A love of superheroes is a childhood right of passage. It’s a tradition that goes back much further than Iron Man, Spider-man, and Black Panther’s dominant pop culture runs. What kid doesn’t want to wear colourful costumes, soar through the sky, and of course, save the day? Lester (Thomas Middleditch), that’s who! He’s on a whole other wavelength. He loves comic books as much as anybody, but his favourite characters are the villains. Lester yearns to grow up and become a notorious evil-doer called The Orphan.
Director Adam Wood’s animated feature, Henchmen, follows Lester’s initiation into the world of villainy. If you ever pondered the how super villains operate their evil armies, Henchmen sheds light on the process. In Henchmen’s world exists a secret city hidden under a cloaking device – think of Wakandan stealth technology from Black Panther masking a wretched hive of villainy and scum. But you can also call it a refuge for the world’s villain population
To make his scoundrel dreams come true, Lester has a robot scan him for an assessment process (much like the Hogwarts sorting hat). It turns out Lester isn’t qualified enough for a cool designation like foot soldier or engineer. Instead, he’s relegated to the henchmen bottom tier, where he must mop floors and fix busted pipes.
One night while working in a museum of supervillain history, Lester goes full-on Three Stooges. He trips, bangs, and smashes his way through the priceless artifacts and somehow ends up wearing a high-tech secret weapon. Decked out in an Iron Man style power suit, Lester finally has the means to rise through the henchmen ranks. It falls upon his new work friends to show him the ropes and talk sense into the young man before he does some real damage.
Visually speaking, Henchmen is one of the most undercooked films I’ve seen in years. Back in the day, there was a local theatre that showed first-run movies for way cheaper than the bigger chains. Before the picture, they ran janky CGI ads telling people to buy popcorn and turn off their phones. Even back then, the ads looked a decade old and had us cracking snarky jokes like those two geezers on The Muppet Show. Henchmen feels like watching 89-minutes of those ads.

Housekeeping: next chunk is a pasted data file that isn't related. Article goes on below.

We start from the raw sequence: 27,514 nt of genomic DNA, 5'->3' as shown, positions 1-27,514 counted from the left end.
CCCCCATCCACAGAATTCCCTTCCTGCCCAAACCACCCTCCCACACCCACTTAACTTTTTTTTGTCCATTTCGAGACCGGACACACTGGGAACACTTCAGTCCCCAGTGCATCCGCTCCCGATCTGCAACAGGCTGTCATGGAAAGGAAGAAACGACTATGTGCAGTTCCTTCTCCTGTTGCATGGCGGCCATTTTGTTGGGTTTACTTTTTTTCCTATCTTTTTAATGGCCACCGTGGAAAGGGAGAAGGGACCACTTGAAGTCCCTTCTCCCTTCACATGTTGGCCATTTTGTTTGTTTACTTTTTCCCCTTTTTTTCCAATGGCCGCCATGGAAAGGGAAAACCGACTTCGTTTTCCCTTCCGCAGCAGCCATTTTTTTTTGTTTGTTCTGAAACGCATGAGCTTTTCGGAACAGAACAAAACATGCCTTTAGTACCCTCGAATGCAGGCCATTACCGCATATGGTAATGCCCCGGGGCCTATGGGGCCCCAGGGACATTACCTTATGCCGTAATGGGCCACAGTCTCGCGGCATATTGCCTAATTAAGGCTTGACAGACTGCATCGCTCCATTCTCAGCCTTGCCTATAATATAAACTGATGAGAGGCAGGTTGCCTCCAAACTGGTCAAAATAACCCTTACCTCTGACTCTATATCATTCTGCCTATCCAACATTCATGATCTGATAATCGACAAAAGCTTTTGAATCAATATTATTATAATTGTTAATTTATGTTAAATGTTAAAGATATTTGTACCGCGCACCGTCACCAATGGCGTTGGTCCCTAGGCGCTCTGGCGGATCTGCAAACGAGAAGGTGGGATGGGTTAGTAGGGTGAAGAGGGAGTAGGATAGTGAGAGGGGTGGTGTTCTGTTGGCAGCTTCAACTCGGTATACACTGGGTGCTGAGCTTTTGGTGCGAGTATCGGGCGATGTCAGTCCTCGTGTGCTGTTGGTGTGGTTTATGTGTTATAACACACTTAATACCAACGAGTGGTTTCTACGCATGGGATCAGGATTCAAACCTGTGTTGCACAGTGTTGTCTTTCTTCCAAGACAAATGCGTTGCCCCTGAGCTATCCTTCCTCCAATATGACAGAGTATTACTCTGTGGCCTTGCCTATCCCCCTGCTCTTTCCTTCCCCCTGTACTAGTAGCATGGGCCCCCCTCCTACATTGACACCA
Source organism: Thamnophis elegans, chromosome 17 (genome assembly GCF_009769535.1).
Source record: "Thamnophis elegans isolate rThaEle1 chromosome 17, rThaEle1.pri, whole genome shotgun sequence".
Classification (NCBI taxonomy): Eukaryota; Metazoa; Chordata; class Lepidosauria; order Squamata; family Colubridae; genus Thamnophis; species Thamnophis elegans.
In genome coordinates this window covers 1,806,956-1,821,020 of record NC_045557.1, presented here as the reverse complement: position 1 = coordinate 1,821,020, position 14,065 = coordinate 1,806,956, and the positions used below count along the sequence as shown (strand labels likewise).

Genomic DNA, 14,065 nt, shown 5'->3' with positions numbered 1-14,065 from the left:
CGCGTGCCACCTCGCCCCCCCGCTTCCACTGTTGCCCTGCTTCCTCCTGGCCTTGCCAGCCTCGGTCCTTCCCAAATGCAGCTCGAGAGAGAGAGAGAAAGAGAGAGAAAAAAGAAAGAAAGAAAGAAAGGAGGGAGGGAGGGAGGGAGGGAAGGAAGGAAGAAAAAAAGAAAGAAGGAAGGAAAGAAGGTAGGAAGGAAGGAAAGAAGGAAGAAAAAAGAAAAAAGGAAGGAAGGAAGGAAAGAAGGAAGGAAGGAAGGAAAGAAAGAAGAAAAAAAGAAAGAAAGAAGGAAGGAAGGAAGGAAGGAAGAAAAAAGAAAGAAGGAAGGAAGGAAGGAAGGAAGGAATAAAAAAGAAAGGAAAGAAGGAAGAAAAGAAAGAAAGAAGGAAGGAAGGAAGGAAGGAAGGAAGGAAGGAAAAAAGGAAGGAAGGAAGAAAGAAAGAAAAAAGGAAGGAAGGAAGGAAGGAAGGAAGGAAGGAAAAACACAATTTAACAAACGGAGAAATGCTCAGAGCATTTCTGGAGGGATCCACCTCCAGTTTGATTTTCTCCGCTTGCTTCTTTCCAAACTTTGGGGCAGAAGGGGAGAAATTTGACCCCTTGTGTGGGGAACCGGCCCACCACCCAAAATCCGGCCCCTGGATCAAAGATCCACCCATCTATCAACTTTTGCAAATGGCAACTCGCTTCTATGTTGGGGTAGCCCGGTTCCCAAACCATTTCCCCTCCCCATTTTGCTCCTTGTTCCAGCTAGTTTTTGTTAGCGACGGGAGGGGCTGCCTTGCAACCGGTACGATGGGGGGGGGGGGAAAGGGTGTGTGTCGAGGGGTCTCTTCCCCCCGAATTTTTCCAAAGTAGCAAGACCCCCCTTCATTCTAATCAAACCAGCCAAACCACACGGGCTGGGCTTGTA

Henchmen looks like a film that sat on the shelf for years. And the problem isn’t that it seems dated. You can watch an old Pixar movie or episodes of ReBoot and Beast Wars without being put-off. Henchmen looks so bad it triggers your eye-balls’ gag-reflex. Drab scenery, flat textures, and uninspired character designs make this picture a visual slog. The problem isn’t the stylistic choices or the dated looking animation; everything feels half-assed.
Henchmen’s big hook is that it offers a tongue-in-cheek look at comic book tropes. We’ve all wondered who actually build supervillains’ Amazonian bunkers and underwater layers. And do they receive health benefits, or at the very least, hazard pay? This film looks at how mundane day-to-day life gets when you chase a career in world domination. Fighting superheroes may be glamorous, but somebody needs to scrub toilets, wash uniforms, and keep the weapons room stocked. The film presents the absurdity of a bad guy’s life, but it’s not as clever as it thinks it is and the gags don’t land. Instead of tickling my funny bone Henchmen grated on my patience.
The movie’s cast delivers serviceable performances even though they’re working off a putrid script. Middleditch exudes a wild enthusiasm that is commonplace from lead characters in animated films. Nathan Fillion is his usually smarmy self, hamming it up as the square-jawed do-gooder, Captain Superior. Rosario Dawson brings a degree of warmth to her completely forgettable character, Jolene. Bobcat Goldthwait, Craig Robinson, Jane Krakowski, and Alfred Molina’s characters show up, deliver some lines, and then fade from memory like a thought not worth remembering.
Boring characters, dull writing, and substandard visuals make Henchmen hard to watch. But my biggest issue with Henchmen isn’t that it’s bad. Bad movies take big gambles and miss the mark in fascinating ways. Henchmen’s problem is that it’s forgettable. The sooner it ends means the sooner one may let go. You can use the extra space in your mental garage to park more useful information, like what you had to eat last Tuesday.